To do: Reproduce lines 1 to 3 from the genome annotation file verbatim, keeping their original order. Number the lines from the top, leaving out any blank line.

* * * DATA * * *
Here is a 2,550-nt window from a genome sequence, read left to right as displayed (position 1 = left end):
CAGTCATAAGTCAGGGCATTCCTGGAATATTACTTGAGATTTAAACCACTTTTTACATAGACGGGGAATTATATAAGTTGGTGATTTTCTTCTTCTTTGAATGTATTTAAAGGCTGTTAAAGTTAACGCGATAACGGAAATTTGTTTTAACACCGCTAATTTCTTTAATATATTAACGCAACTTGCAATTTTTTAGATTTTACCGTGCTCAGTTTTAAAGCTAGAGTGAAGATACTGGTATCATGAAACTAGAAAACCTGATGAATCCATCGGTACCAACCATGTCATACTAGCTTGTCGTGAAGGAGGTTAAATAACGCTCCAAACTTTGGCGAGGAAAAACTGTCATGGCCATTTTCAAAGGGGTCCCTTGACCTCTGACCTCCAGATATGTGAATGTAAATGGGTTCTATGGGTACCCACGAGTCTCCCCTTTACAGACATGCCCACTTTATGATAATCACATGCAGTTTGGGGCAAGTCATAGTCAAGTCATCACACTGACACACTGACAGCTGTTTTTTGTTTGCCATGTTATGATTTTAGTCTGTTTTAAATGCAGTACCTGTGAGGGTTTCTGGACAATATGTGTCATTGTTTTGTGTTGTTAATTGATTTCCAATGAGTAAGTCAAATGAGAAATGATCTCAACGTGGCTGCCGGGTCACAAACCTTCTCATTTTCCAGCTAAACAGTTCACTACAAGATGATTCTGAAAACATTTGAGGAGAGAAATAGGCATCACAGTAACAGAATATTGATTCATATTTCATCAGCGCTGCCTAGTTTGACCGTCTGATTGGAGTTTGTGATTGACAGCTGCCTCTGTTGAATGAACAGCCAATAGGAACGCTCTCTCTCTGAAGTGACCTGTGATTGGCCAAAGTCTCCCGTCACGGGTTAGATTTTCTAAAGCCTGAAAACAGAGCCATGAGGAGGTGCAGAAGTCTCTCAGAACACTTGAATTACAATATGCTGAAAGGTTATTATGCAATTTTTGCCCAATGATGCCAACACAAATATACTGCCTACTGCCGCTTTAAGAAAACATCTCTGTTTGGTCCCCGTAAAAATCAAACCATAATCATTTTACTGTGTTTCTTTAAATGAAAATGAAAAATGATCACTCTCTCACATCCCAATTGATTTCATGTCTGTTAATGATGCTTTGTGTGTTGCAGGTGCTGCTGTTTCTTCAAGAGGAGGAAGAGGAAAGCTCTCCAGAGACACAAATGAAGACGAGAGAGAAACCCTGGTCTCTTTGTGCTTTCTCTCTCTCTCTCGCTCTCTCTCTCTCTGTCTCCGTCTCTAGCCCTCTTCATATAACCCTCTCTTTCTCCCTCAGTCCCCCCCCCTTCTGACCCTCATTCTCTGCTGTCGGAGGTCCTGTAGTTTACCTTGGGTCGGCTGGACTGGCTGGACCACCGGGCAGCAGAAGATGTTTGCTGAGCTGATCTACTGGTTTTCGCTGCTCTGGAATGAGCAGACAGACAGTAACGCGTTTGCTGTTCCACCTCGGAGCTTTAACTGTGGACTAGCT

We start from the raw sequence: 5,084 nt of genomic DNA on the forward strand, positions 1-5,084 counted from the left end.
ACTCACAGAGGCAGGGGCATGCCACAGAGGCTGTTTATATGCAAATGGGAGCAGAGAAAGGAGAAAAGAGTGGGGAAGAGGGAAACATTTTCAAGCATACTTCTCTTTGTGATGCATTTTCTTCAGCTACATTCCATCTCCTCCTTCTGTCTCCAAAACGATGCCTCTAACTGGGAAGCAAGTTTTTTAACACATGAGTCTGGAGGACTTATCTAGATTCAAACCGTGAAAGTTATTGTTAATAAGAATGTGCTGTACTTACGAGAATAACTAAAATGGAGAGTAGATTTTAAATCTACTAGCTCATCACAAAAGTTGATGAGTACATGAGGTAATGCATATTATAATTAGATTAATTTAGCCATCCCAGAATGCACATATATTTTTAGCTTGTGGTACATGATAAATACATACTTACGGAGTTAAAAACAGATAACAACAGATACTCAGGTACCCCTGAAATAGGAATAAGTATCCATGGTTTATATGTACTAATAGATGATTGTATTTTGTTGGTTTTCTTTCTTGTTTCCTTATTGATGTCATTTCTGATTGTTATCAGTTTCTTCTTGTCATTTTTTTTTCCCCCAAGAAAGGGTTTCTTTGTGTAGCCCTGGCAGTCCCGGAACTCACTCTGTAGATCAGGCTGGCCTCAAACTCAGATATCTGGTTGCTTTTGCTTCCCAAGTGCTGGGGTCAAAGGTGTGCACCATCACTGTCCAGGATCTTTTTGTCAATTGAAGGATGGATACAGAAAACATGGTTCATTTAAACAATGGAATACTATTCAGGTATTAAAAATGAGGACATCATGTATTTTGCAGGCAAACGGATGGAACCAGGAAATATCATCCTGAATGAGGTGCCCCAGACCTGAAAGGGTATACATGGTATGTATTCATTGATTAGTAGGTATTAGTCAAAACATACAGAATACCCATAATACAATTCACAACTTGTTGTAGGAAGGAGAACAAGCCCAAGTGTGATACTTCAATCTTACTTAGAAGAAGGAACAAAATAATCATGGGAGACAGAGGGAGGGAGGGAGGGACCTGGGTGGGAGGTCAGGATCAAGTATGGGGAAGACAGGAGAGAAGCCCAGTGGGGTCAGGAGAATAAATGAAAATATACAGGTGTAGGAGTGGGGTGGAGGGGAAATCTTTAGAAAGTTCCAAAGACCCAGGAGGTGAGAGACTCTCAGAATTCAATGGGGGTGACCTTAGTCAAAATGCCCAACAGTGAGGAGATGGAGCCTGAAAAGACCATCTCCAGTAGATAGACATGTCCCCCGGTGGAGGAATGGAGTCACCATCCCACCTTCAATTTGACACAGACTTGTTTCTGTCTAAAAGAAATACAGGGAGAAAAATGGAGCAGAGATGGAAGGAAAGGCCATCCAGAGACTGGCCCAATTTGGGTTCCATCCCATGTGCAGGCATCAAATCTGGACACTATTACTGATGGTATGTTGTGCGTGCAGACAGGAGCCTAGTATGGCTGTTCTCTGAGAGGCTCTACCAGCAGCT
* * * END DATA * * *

Here is a 2,550-nt window from a genome sequence, read left to right as displayed (position 1 = left end):
CAGTCATAAGTCAGGGCATTCCTGGAATATTACTTGAGATTTAAACCACTTTTTACATAGACGGGGAATTATATAAGTTGGTGATTTTCTTCTTCTTTGAATGTATTTAAAGGCTGTTAAAGTTAACGCGATAACGGAAATTTGTTTTAACACCGCTAATTTCTTTAATATATTAACGCAACTTGCAATTTTTTAGATTTTACCGTGCTCAGTTTTAAAGCTAGAGTGAAGATACTGGTATCATGAAACTAGAAAACCTGATGAATCCATCGGTACCAACCATGTCATACTAGCTTGTCGTGAAGGAGGTTAAATAACGCTCCAAACTTTGGCGAGGAAAAACTGTCATGGCCATTTTCAAAGGGGTCCCTTGACCTCTGACCTCCAGATATGTGAATGTAAATGGGTTCTATGGGTACCCACGAGTCTCCCCTTTACAGACATGCCCACTTTATGATAATCACATGCAGTTTGGGGCAAGTCATAGTCAAGTCATCACACTGACACACTGACAGCTGTTTTTTGTTTGCCATGTTATGATTTTAGTCTGTTTTAAATGCAGTACCTGTGAGGGTTTCTGGACAATATGTGTCATTGTTTTGTGTTGTTAATTGATTTCCAATGAGTAAGTCAAATGAGAAATGATCTCAACGTGGCTGCCGGGTCACAAACCTTCTCATTTTCCAGCTAAACAGTTCACTACAAGATGATTCTGAAAACATTTGAGGAGAGAAATAGGCATCACAGTAACAGAATATTGATTCATATTTCATCAGCGCTGCCTAGTTTGACCGTCTGATTGGAGTTTGTGATTGACAGCTGCCTCTGTTGAATGAACAGCCAATAGGAACGCTCTCTCTCTGAAGTGACCTGTGATTGGCCAAAGTCTCCCGTCACGGGTTAGATTTTCTAAAGCCTGAAAACAGAGCCATGAGGAGGTGCAGAAGTCTCTCAGAACACTTGAATTACAATATGCTGAAAGGTTATTATGCAATTTTTGCCCAATGATGCCAACACAAATATACTGCCTACTGCCGCTTTAAGAAAACATCTCTGTTTGGTCCCCGTAAAAATCAAACCATAATCATTTTACTGTGTTTCTTTAAATGAAAATGAAAAATGATCACTCTCTCACATCCCAATTGATTTCATGTCTGTTAATGATGCTTTGTGTGTTGCAGGTGCTGCTGTTTCTTCAAGAGGAGGAAGAGGAAAGCTCTCCAGAGACACAAATGAAGACGAGAGAGAAACCCTGGTCTCTTTGTGCTTTCTCTCTCTCTCTCGCTCTCTCTCTCTCTGTCTCCGTCTCTAGCCCTCTTCATATAACCCTCTCTTTCTCCCTCAGTCCCCCCCCCTTCTGACCCTCATTCTCTGCTGTCGGAGGTCCTGTAGTTTACCTTGGGTCGGCTGGACTGGCTGGACCACCGGGCAGCAGAAGATGTTTGCTGAGCTGATCTACTGGTTTTCGCTGCTCTGGAATGAGCAGACAGACAGTAACGCGTTTGCTGTTCCACCTCGGAGCTTTAACTGTGGACTAGCT

We start from the raw sequence: 5,084 nt of genomic DNA on the forward strand, positions 1-5,084 counted from the left end.